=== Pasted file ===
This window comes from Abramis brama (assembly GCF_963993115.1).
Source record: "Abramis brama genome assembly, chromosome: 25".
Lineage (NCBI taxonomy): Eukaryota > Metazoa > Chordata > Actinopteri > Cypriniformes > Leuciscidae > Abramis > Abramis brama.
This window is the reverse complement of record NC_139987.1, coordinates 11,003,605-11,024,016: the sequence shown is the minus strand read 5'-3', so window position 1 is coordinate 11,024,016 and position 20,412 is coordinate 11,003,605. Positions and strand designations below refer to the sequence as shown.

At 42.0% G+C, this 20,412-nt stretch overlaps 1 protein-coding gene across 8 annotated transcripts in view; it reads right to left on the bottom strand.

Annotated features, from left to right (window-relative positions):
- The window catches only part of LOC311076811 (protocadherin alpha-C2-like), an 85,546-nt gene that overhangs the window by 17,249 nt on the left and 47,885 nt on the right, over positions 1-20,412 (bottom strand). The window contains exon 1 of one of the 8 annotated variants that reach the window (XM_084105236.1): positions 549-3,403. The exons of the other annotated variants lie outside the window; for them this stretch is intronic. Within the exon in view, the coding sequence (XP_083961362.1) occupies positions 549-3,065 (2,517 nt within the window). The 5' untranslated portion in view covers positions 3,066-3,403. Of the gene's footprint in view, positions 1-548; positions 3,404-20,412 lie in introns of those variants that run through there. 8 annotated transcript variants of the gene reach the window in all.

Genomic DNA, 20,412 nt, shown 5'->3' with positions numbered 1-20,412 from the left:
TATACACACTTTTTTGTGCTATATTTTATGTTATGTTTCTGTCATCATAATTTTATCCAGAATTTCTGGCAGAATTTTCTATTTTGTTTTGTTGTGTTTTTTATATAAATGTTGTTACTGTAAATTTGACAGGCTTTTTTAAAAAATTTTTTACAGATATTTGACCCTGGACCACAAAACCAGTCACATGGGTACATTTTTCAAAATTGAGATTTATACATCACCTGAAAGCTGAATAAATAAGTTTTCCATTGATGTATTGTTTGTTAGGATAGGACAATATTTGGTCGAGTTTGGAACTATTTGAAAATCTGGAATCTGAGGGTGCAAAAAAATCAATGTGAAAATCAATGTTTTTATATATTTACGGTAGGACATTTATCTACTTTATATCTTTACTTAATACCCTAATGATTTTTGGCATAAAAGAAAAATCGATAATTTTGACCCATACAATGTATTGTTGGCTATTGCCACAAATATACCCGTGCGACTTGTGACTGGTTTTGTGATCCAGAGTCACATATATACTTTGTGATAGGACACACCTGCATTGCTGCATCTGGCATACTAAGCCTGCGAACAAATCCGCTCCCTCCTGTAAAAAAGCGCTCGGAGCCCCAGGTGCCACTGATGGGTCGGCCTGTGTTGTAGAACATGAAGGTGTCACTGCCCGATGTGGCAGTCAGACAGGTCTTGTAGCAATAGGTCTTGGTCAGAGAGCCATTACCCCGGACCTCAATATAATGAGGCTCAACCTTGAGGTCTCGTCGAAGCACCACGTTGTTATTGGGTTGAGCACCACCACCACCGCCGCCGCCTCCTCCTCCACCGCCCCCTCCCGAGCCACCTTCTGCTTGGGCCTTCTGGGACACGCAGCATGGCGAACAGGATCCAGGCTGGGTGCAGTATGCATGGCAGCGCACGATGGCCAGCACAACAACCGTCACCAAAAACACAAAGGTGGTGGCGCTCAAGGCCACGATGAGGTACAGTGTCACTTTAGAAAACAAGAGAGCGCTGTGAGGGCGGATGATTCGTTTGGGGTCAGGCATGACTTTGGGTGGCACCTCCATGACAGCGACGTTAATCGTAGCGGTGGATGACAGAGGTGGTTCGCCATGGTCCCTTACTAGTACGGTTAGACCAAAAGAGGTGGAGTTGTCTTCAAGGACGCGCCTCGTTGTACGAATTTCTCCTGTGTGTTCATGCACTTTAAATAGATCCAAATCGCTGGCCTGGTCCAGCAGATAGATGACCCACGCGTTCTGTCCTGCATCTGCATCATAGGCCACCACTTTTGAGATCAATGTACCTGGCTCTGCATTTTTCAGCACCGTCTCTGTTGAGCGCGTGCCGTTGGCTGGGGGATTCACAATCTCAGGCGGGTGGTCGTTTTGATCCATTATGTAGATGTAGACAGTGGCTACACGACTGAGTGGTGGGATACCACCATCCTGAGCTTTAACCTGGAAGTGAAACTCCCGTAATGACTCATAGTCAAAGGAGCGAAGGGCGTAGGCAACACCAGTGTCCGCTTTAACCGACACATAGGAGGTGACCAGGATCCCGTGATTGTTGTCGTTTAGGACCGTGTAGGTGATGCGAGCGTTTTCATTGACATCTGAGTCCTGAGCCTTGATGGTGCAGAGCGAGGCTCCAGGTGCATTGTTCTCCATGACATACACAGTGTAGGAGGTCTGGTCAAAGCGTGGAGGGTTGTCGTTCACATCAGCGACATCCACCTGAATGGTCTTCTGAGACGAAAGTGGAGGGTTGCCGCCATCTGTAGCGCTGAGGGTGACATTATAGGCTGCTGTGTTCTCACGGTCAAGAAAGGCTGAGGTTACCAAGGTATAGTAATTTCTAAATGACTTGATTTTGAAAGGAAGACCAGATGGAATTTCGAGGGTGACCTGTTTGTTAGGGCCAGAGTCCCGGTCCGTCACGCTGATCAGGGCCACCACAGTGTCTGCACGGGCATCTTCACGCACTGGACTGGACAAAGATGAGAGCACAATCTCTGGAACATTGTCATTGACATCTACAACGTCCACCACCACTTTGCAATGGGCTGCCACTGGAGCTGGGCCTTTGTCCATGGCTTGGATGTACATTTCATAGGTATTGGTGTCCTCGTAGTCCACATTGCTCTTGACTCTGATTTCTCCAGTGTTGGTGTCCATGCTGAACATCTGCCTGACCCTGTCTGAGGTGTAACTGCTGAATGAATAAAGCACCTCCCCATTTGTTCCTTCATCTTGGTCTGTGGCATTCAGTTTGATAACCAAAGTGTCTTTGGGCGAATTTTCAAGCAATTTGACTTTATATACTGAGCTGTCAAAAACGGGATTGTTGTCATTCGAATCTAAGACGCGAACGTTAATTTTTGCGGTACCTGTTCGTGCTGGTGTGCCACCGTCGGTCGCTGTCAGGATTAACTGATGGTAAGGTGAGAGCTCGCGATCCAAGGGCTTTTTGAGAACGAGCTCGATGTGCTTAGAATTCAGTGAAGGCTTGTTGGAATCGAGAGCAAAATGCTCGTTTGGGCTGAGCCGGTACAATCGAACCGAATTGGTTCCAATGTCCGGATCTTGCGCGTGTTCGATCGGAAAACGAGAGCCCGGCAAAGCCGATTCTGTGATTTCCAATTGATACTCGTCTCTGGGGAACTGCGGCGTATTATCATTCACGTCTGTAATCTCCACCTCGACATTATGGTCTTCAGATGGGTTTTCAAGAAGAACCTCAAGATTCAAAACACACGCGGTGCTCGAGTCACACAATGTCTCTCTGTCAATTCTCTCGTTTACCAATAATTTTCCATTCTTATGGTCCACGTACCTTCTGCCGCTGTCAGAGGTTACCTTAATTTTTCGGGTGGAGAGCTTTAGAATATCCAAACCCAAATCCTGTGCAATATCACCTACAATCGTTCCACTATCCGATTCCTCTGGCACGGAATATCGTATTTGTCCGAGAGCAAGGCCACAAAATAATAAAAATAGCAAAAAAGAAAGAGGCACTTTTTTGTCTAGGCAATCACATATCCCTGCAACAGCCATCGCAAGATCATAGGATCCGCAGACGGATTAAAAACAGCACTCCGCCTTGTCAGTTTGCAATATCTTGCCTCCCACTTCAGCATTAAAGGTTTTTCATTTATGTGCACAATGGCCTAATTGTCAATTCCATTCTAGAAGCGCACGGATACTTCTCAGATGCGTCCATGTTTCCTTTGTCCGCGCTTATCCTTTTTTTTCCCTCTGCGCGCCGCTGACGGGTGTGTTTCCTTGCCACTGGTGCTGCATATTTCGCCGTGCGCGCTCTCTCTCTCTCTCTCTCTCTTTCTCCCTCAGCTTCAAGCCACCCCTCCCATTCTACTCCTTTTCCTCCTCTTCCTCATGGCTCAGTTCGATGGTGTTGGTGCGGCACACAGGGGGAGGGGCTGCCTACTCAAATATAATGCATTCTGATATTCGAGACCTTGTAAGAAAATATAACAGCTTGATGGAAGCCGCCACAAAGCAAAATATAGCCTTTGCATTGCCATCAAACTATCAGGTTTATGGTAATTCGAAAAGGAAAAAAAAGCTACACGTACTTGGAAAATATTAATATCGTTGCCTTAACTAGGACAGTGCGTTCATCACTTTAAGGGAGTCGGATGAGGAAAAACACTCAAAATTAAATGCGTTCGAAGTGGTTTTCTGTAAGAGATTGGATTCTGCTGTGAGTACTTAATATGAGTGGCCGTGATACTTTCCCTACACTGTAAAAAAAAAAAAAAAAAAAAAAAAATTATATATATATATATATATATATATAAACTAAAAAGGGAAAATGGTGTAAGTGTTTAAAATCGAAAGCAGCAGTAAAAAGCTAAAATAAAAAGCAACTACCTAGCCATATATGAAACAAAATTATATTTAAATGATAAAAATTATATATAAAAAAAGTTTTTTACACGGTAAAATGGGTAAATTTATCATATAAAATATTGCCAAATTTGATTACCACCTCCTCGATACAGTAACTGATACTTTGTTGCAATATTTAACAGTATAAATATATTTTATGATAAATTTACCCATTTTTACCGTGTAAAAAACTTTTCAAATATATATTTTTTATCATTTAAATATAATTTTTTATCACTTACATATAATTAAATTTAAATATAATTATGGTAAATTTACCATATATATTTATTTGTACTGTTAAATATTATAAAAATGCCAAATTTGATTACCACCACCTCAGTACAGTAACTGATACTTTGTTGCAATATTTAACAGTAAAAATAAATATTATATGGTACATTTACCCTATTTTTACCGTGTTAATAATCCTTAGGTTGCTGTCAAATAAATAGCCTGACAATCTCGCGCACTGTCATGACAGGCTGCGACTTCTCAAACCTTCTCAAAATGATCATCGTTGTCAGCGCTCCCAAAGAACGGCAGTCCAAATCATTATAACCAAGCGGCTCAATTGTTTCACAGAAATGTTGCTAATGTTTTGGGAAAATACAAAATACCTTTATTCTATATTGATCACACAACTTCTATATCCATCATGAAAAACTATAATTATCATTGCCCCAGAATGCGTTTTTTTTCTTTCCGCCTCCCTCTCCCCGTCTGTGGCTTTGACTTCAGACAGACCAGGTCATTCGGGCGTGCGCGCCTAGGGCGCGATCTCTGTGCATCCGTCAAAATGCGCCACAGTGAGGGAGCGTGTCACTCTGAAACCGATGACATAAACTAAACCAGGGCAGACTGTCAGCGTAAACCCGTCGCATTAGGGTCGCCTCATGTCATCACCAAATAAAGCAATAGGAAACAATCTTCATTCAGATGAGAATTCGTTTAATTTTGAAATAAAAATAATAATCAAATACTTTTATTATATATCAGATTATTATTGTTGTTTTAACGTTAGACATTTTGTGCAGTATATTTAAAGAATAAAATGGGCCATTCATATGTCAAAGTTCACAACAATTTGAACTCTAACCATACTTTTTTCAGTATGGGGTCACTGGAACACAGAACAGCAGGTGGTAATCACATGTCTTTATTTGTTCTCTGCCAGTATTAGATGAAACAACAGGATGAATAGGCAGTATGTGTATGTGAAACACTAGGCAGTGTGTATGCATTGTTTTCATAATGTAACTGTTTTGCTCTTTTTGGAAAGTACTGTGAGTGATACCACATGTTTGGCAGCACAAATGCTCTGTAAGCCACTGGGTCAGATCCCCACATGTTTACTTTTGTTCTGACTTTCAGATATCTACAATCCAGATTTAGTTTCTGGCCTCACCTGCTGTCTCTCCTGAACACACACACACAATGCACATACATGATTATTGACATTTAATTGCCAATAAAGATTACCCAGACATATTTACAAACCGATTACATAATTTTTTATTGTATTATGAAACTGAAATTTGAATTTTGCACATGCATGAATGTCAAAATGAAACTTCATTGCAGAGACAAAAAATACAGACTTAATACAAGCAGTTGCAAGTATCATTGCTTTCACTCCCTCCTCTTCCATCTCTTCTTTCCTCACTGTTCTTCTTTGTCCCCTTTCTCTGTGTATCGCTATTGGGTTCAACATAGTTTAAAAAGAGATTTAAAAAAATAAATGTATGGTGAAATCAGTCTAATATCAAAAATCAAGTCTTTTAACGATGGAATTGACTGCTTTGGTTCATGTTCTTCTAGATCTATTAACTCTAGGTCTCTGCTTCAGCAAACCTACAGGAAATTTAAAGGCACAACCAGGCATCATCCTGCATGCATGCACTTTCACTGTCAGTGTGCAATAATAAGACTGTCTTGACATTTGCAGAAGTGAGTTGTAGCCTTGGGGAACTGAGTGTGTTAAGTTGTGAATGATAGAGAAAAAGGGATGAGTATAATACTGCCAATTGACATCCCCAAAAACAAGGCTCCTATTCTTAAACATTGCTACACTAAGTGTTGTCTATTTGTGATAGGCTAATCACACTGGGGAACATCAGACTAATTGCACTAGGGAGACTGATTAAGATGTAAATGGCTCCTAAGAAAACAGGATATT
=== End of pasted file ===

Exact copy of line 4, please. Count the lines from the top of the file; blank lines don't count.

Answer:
This window is the reverse complement of record NC_139987.1, coordinates 11,003,605-11,024,016: the sequence shown is the minus strand read 5'-3', so window position 1 is coordinate 11,024,016 and position 20,412 is coordinate 11,003,605. Positions and strand designations below refer to the sequence as shown.